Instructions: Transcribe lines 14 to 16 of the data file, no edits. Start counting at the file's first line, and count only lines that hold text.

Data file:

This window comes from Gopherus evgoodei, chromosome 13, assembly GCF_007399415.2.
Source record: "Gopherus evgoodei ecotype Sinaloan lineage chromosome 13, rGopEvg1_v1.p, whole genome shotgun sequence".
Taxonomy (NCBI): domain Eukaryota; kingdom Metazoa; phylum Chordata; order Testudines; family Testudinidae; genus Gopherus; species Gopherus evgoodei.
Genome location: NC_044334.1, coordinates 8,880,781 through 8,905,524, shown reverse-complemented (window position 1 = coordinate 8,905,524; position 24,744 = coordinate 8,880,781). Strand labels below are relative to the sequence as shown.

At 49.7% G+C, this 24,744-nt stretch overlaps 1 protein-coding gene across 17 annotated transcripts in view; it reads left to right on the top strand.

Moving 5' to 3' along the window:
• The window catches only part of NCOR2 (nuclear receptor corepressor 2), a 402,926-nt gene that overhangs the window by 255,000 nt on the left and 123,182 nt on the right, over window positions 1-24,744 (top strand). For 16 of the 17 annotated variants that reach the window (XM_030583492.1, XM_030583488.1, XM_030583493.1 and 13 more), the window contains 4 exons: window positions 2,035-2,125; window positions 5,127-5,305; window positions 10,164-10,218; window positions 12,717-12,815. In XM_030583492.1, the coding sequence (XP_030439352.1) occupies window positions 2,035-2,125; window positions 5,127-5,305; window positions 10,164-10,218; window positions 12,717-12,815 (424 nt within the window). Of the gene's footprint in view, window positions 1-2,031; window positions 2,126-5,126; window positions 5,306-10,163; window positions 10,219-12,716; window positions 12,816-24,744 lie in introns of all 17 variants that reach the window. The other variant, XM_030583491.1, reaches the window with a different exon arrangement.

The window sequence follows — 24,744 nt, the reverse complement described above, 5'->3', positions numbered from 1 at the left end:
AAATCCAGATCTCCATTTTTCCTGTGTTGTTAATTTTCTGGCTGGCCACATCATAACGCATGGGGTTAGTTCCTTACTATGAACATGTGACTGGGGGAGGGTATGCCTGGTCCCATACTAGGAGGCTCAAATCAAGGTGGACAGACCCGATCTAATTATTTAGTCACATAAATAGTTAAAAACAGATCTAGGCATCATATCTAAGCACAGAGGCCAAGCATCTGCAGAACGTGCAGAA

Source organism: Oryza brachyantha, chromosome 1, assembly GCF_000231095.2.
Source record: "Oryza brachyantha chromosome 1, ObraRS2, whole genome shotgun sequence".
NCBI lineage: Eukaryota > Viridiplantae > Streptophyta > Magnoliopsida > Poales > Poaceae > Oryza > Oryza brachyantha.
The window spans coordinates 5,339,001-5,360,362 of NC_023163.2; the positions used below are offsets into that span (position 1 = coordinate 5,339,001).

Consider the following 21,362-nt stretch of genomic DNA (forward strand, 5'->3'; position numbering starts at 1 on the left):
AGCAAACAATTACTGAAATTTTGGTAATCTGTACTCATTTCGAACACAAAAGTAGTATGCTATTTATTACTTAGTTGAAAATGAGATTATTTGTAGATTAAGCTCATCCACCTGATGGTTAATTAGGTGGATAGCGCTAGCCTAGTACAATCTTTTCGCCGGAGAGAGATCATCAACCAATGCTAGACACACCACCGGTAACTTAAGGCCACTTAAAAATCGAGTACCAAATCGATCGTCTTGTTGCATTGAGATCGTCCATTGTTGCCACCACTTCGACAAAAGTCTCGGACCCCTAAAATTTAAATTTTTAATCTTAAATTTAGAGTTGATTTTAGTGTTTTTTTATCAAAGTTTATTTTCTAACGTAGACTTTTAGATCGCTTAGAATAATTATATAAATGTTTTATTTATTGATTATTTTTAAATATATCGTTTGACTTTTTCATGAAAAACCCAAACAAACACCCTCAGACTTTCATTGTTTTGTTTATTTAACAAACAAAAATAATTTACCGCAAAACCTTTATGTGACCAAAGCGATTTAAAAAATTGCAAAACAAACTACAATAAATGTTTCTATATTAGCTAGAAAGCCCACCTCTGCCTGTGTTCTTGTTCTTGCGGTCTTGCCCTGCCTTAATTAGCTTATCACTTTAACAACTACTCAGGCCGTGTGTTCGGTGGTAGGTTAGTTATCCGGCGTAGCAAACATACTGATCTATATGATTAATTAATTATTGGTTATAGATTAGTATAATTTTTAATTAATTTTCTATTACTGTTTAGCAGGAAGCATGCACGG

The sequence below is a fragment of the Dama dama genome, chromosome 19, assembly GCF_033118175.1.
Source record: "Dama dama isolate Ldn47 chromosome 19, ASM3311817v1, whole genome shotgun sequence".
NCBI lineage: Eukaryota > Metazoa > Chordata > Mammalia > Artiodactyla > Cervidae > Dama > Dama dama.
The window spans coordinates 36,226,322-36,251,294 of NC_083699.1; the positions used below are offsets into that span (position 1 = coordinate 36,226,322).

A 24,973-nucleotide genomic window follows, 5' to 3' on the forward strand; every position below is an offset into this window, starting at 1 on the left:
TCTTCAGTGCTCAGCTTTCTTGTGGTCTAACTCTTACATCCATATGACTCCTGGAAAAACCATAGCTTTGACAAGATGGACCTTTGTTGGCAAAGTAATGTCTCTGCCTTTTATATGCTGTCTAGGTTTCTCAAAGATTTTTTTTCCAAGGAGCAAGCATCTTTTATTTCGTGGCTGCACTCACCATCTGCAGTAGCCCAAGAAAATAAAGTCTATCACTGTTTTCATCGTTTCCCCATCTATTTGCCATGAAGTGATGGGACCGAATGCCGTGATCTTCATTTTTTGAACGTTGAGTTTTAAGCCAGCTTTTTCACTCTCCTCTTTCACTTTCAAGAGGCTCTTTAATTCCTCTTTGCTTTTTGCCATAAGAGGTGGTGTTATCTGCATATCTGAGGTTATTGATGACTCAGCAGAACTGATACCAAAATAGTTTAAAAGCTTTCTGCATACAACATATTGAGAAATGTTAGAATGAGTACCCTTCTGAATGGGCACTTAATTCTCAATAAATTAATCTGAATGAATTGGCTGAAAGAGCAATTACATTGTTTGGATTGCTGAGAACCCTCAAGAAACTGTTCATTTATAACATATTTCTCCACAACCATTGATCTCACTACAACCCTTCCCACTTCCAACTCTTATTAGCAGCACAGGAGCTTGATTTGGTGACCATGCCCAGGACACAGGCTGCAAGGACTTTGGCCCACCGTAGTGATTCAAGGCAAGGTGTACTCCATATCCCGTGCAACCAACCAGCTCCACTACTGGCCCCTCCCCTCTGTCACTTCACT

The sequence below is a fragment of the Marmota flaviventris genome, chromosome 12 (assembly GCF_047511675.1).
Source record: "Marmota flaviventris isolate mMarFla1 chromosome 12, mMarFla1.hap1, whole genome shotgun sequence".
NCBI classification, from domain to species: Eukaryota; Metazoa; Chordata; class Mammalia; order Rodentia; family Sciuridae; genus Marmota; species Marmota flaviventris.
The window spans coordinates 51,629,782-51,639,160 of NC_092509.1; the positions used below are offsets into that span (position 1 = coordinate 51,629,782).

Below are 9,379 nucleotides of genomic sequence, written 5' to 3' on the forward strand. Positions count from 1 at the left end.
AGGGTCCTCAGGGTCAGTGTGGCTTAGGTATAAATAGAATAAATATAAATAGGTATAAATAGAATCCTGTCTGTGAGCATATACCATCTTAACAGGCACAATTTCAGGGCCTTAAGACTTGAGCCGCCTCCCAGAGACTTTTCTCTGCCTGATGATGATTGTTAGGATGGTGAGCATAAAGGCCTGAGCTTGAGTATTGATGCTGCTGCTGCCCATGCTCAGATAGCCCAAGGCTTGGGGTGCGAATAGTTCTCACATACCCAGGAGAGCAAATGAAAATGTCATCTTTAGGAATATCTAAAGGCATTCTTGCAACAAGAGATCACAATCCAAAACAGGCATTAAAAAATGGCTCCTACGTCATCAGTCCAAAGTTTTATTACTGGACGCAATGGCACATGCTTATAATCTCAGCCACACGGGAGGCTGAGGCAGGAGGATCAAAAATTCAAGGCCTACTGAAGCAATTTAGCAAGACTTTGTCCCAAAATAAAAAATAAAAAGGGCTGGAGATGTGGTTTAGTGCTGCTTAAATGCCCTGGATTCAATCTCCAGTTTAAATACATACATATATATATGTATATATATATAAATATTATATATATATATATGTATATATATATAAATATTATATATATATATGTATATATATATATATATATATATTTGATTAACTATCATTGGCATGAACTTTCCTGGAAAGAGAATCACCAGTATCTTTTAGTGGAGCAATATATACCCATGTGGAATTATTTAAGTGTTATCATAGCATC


Consider the following 21,362-nt stretch of genomic DNA (forward strand, 5'->3'; position numbering starts at 1 on the left):
AGCAAACAATTACTGAAATTTTGGTAATCTGTACTCATTTCGAACACAAAAGTAGTATGCTATTTATTACTTAGTTGAAAATGAGATTATTTGTAGATTAAGCTCATCCACCTGATGGTTAATTAGGTGGATAGCGCTAGCCTAGTACAATCTTTTCGCCGGAGAGAGATCATCAACCAATGCTAGACACACCACCGGTAACTTAAGGCCACTTAAAAATCGAGTACCAAATCGATCGTCTTGTTGCATTGAGATCGTCCATTGTTGCCACCACTTCGACAAAAGTCTCGGACCCCTAAAATTTAAATTTTTAATCTTAAATTTAGAGTTGATTTTAGTGTTTTTTTATCAAAGTTTATTTTCTAACGTAGACTTTTAGATCGCTTAGAATAATTATATAAATGTTTTATTTATTGATTATTTTTAAATATATCGTTTGACTTTTTCATGAAAAACCCAAACAAACACCCTCAGACTTTCATTGTTTTGTTTATTTAACAAACAAAAATAATTTACCGCAAAACCTTTATGTGACCAAAGCGATTTAAAAAATTGCAAAACAAACTACAATAAATGTTTCTATATTAGCTAGAAAGCCCACCTCTGCCTGTGTTCTTGTTCTTGCGGTCTTGCCCTGCCTTAATTAGCTTATCACTTTAACAACTACTCAGGCCGTGTGTTCGGTGGTAGGTTAGTTATCCGGCGTAGCAAACATACTGATCTATATGATTAATTAATTATTGGTTATAGATTAGTATAATTTTTAATTAATTTTCTATTACTGTTTAGCAGGAAGCATGCACGG

The sequence below is a fragment of the Dama dama genome, chromosome 19, assembly GCF_033118175.1.